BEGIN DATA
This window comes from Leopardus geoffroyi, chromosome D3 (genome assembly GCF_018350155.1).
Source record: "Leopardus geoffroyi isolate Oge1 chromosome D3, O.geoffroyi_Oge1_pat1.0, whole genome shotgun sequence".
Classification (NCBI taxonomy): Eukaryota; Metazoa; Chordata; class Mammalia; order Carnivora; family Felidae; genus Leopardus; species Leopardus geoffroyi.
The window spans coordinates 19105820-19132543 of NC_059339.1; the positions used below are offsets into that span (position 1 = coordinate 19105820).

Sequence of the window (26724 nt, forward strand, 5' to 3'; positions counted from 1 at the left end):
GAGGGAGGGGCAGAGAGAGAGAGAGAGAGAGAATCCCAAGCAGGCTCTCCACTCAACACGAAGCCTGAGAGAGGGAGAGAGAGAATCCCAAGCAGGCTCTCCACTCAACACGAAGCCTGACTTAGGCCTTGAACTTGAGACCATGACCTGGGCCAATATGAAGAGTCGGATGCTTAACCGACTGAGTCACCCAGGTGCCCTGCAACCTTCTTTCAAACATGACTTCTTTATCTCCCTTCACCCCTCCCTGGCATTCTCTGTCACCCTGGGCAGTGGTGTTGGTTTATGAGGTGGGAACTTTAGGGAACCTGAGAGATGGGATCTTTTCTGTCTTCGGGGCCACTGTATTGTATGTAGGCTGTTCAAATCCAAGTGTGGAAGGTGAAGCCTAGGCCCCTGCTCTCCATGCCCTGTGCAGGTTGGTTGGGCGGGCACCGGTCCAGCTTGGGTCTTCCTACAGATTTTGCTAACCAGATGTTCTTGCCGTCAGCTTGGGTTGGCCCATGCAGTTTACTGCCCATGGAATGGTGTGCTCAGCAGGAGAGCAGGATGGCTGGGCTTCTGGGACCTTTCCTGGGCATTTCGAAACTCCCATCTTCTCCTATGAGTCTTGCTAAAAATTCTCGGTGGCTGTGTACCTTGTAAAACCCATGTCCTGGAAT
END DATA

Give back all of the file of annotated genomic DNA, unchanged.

This window comes from Leopardus geoffroyi, chromosome D3 (genome assembly GCF_018350155.1).
Source record: "Leopardus geoffroyi isolate Oge1 chromosome D3, O.geoffroyi_Oge1_pat1.0, whole genome shotgun sequence".
Classification (NCBI taxonomy): Eukaryota; Metazoa; Chordata; class Mammalia; order Carnivora; family Felidae; genus Leopardus; species Leopardus geoffroyi.
The window spans coordinates 19105820-19132543 of NC_059339.1; the positions used below are offsets into that span (position 1 = coordinate 19105820).

Sequence of the window (26724 nt, forward strand, 5' to 3'; positions counted from 1 at the left end):
GAGGGAGGGGCAGAGAGAGAGAGAGAGAGAGAATCCCAAGCAGGCTCTCCACTCAACACGAAGCCTGAGAGAGGGAGAGAGAGAATCCCAAGCAGGCTCTCCACTCAACACGAAGCCTGACTTAGGCCTTGAACTTGAGACCATGACCTGGGCCAATATGAAGAGTCGGATGCTTAACCGACTGAGTCACCCAGGTGCCCTGCAACCTTCTTTCAAACATGACTTCTTTATCTCCCTTCACCCCTCCCTGGCATTCTCTGTCACCCTGGGCAGTGGTGTTGGTTTATGAGGTGGGAACTTTAGGGAACCTGAGAGATGGGATCTTTTCTGTCTTCGGGGCCACTGTATTGTATGTAGGCTGTTCAAATCCAAGTGTGGAAGGTGAAGCCTAGGCCCCTGCTCTCCATGCCCTGTGCAGGTTGGTTGGGCGGGCACCGGTCCAGCTTGGGTCTTCCTACAGATTTTGCTAACCAGATGTTCTTGCCGTCAGCTTGGGTTGGCCCATGCAGTTTACTGCCCATGGAATGGTGTGCTCAGCAGGAGAGCAGGATGGCTGGGCTTCTGGGACCTTTCCTGGGCATTTCGAAACTCCCATCTTCTCCTATGAGTCTTGCTAAAAATTCTCGGTGGCTGTGTACCTTGTAAAACCCATGTCCTGGAAT